Review: 1919: Poems, Eve L. Ewing

Review: 1919: Poems, Eve L. Ewing1919 by Eve L. Ewing
Published by Haymarket Books ISBN: 1608465985
on June 4, 2019
Genres: Poetry
Pages: 76
Format: Paperback
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five-stars

Poetic reflections on race, class, violence, segregation, and the hidden histories that shape our divided urban landscapes.

The Chicago Race Riot of 1919, the most intense of the riots that comprised the “Red Summer” of violence across the nation’s cities, is an event that has shaped the last century but is widely unknown. In 1919, award-winning poet Eve L. Ewing explores the story of this event—which lasted eight days and resulted in thirty-eight deaths and almost 500 injuries—through poems recounting the stories of everyday people trying to survive and thrive in the city. Ewing uses speculative and Afrofuturist lenses to recast history, and illuminates the thin line between the past and the present.

I had been wanting to read 1919 for a while and finally picked it up at the Harvard Book Store recently when Steve and I went to Cambridge to hear Katherine Howe discuss her new book. Ewing weaves together passages from a report called The Negro in Chicago: A Study on Race Relations and a Race Riot (1922) with poetry inspired by the passages and photographs from the era. If you hadn’t heard about the 1919 race riot in Chicago, you are not alone. I hadn’t heard of it either, and you have to wonder how much this tragic event influenced race relations in Chicago in the decades that followed up to the present day. Did it influence redlining, for example? Redlining isn’t unique to Chicago, but it’s the city people think of when they think of redlining. What about the school system? The way in which that city can still be quite segregated, though again, it’s not alone among northern cities in that regard. The book weaves together reimagined passages from Exodus with a wide variety of poems (including haiku, haibun, two-voice poetry, and erasure poetry).

The collection includes several poems that stood out for me. “I saw Emmitt Till this week at the grocery store” imagines an Emmitt Till who survived to old age. Till would turn 78 later this month, had he lived, lest anyone think that the kind of racial violence that resulted in his murder happened a long time ago. “April 5, 1968,” an allusion to the aftermath of Martin Luther King, Jr.’s assassination, includes some gorgeous language, some of which alludes to King’s speeches. “Countless Schemes” riffs on a chilling passage from The Negro in Chicago that suggests the only solution to eliminating racial strife in the country is the elimination of African Americans, either through deportation, the establishment of a segregated state, or the hope [their word] that African Americans would die out. “Jump/Rope” evokes a jump rope chant, similar to “Miss Mary Mack” in structure and recounts the death of Eugene Williams, which sparked the 1919 riots.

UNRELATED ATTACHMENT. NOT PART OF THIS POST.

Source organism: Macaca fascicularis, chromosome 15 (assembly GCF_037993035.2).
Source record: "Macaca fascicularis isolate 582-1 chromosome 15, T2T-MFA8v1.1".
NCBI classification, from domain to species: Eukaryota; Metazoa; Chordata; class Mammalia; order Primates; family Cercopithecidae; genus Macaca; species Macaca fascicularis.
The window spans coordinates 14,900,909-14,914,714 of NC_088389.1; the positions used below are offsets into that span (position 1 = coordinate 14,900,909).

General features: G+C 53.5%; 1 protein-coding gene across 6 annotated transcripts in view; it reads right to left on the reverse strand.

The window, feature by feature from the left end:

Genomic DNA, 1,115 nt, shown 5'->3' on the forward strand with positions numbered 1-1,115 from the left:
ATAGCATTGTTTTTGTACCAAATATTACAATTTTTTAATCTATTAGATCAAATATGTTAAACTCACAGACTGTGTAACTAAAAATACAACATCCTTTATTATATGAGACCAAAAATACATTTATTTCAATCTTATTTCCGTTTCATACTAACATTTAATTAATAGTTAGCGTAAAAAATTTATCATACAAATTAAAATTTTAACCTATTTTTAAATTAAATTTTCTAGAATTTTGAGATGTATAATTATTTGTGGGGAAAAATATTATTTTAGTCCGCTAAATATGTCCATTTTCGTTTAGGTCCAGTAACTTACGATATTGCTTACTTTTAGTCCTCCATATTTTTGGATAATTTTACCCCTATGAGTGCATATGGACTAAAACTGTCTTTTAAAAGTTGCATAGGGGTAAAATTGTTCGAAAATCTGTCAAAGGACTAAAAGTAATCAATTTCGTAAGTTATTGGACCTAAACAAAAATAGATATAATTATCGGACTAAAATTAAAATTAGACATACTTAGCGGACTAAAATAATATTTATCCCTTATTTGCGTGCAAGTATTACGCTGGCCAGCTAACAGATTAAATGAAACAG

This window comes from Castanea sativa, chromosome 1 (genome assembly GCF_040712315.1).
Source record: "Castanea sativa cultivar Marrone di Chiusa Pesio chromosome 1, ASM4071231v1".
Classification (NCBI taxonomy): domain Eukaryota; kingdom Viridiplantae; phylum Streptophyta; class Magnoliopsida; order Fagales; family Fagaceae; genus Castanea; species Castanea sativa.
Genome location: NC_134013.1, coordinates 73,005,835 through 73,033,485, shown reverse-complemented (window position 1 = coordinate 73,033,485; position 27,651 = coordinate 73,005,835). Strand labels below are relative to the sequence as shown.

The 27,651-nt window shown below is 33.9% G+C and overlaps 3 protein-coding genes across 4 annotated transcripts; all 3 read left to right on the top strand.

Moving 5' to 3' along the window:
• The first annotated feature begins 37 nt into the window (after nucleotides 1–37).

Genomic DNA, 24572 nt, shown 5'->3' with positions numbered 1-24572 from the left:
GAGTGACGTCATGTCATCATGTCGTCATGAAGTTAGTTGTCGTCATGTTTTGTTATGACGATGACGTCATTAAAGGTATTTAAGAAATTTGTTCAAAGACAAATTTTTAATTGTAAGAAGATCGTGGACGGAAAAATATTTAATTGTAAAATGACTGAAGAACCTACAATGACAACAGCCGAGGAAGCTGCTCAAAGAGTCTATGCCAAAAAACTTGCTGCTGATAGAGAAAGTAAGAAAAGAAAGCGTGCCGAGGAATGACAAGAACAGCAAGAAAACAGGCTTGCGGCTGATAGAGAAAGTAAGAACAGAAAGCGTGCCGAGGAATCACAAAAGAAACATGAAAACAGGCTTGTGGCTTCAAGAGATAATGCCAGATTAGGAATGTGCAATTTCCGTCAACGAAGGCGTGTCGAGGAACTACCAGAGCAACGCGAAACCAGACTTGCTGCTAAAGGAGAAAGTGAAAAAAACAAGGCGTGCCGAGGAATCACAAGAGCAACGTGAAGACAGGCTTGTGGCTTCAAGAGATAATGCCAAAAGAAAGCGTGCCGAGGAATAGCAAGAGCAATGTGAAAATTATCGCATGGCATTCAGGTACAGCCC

1919 is an excellent poetry collection. I plan to use it as a mentor text in my Social Justice class. It gave me the idea that my students might be able to create a poetry project based on a social justice issue they research.

I’m so glad my poetry friends clued me in on Eve Ewing. Check this book out if you are interested in poetry, race relations, and racism, society, history, Chicago, or all of the above.

five-stars

Review: Long Way Down, Jason Reynolds

Review: Long Way Down, Jason ReynoldsLong Way Down by Jason Reynolds
Published by Atheneum/Caitlyn Dlouhy Books ISBN: 1481438255
on October 24th 2017
Genres: Young Adult
Pages: 320
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five-stars

A cannon. A strap.
A piece. A biscuit.
A burner. A heater.
A chopper. A gat.
A hammer.
A tool
for RULE

Or, you can call it a gun. That’s what fifteen-year-old Will has shoved in the back waistband of his jeans. See, his brother Shawn was just murdered. And Will knows the rules. No crying. No snitching. Revenge. That’s where Will’s now heading, with that gun shoved in the back waistband of his jeans, the gun that was his brother’s gun. He gets on the elevator, seventh floor, stoked. He knows who he’s after. Or does he? As the elevator stops on the sixth floor, on comes Buck. Buck, Will finds out, is who gave Shawn the gun before Will took the gun. Buck tells Will to check that the gun is even loaded. And that’s when Will sees that one bullet is missing. And the only one who could have fired Shawn’s gun was Shawn. Huh. Will didn’t know that Shawn had ever actually USED his gun. Bigger huh. BUCK IS DEAD. But Buck’s in the elevator? Just as Will’s trying to think this through, the door to the next floor opens. A teenage girl gets on, waves away the smoke from Dead Buck’s cigarette. Will doesn’t know her, but she knew him. Knew. When they were eight. And stray bullets had cut through the playground, and Will had tried to cover her, but she was hit anyway, and so what she wants to know, on that fifth floor elevator stop, is, what if Will, Will with the gun shoved in the back waistband of his jeans, MISSES.

And so it goes, the whole long way down, as the elevator stops on each floor, and at each stop someone connected to his brother gets on to give Will a piece to a bigger story than the one he thinks he knows. A story that might never know an END…if WILL gets off that elevator.